Copy of letter sent today to the FA re the allegations by Hull City management against Arsenal FC
I understand you are seeking evidence concerning the allegation that Cesc Fabregas of Arsenal FC spat at the feet of a member of the Hull City staff at the conclusion of the FA Cup quarter final game at the Emirates Stadium on 17 March.
This allegation is made in part by the manager of Hull City, Mr Brown, and as you may not have concrete evidence concerning the issue you will need to consider the likelihood that Mr Brown is telling the truth.
With this in mind you will undoubtedly be checking on the veracity or all the statements made by Hull City FC in this affair, and that of course will include footage of the end of the EPL match between Arsenal and Hull City played at the Emirates stadium earlier this season. There you will find Mr Wenger the manager of Arsenal shaking hands with Mr Brown. In case you do not have access to this footage, a still from it is available at http://www.arsenal.vitalfootball.co.uk/article.asp?a=513713
You will know that Mr Brown stated after the match on the 17th March that Mr Wenger had refused to shake his hand both at the match on 17 March and at the match earlier in the season. The picture shows that Mr Brown is lying, and that he did indeed shake Mr Wenger’s hand.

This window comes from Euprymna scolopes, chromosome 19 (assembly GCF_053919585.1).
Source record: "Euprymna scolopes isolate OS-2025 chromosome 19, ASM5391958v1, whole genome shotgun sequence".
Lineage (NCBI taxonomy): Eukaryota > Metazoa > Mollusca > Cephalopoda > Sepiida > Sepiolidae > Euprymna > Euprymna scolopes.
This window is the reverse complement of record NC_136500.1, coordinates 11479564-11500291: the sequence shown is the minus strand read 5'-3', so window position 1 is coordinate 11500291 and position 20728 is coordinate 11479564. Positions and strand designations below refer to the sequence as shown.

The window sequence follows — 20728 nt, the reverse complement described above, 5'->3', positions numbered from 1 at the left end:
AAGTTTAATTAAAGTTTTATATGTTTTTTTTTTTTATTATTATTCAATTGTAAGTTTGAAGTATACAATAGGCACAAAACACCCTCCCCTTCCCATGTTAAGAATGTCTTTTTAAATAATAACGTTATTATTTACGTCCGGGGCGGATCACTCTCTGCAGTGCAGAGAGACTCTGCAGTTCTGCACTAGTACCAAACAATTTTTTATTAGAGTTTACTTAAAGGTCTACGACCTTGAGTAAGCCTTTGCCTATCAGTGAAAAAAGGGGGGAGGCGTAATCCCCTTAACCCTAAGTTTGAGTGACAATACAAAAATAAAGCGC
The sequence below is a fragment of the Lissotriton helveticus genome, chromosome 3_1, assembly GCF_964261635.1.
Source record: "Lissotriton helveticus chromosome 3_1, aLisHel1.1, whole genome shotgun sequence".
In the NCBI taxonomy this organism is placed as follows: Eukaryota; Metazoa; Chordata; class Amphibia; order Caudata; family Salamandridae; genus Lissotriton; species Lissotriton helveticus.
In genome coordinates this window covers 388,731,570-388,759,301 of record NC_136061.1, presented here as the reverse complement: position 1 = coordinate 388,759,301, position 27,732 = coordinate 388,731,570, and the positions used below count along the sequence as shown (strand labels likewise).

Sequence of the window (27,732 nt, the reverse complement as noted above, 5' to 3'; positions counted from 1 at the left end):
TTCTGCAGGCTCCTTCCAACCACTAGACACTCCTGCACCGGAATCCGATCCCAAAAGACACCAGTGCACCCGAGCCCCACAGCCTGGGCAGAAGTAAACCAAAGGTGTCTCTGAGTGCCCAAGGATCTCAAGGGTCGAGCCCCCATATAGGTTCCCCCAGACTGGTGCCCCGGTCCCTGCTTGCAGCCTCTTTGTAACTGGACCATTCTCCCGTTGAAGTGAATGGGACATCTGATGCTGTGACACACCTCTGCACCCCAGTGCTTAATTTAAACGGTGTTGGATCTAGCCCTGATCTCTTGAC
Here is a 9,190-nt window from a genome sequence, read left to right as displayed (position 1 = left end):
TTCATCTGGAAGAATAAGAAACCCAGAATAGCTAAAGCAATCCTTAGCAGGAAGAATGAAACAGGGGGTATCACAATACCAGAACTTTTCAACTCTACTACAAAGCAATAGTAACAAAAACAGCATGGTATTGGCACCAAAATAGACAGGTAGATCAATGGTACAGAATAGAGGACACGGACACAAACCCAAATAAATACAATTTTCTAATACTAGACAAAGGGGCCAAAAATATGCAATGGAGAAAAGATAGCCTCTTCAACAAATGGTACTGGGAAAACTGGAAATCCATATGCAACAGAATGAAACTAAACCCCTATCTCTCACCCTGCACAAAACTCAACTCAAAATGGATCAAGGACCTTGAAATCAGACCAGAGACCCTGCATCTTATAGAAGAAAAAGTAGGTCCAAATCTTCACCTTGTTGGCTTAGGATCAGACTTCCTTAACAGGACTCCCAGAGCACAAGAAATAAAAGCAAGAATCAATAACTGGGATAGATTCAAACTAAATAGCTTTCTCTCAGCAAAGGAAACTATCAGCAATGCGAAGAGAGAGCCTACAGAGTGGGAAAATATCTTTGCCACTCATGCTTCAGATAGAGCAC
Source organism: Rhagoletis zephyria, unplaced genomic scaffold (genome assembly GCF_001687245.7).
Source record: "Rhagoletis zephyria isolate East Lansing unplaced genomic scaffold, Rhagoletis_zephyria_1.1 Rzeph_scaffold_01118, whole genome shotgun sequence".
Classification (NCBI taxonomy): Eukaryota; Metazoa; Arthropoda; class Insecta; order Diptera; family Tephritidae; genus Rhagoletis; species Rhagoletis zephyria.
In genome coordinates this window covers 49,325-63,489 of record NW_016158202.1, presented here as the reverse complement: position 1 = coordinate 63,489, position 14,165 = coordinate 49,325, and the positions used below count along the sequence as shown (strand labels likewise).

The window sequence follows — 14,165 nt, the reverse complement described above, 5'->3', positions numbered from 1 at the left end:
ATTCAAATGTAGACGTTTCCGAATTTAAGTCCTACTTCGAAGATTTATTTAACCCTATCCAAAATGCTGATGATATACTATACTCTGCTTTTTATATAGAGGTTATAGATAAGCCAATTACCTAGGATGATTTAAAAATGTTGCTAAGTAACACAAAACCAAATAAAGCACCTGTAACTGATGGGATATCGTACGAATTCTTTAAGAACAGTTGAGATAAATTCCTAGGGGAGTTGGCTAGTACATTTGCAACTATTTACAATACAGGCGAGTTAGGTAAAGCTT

The important point here is that while it is quite possible that Mr Brown cannot remember whose hand he has shaken, and whose not, he chose to make an assertion as part of his evidence, and used it in interviews to develop his point that there is something unacceptable within Arsenal FC. In fact he said on Setanta TV “It just shows you what this club [Arsenal FC] is all about.”
In an interview on BBC Radio 5Live on 18 March Mr Brown was then asked what he meant when he made that comment on TV following his allegations of Fabregas spitting at the feet of his assistant manager. Mr Brown then said ‘I didn’t say that did I?’.
As one who has studied and worked in the world of psychology – and particularly on the issue of memory – for many years I would say that it is clear from these statements that Mr Brown is likely to have a short term memory problem. This is not that unusual – it is estimated that around 10% of the population have such a problem and it is commonly found among people with dyslexia, dyscalculia and similar disorders, and in general terms it does not interfere with such people’s lives. But it does make them extremely unreliable witnesses, and I am sure you will wish to consider this in relation to the evidence put by Mr Brown in the enquiry into this incident.
Tony Attwood C.Ed., B.A., M.Phil (Lond), F.Inst.A.M.
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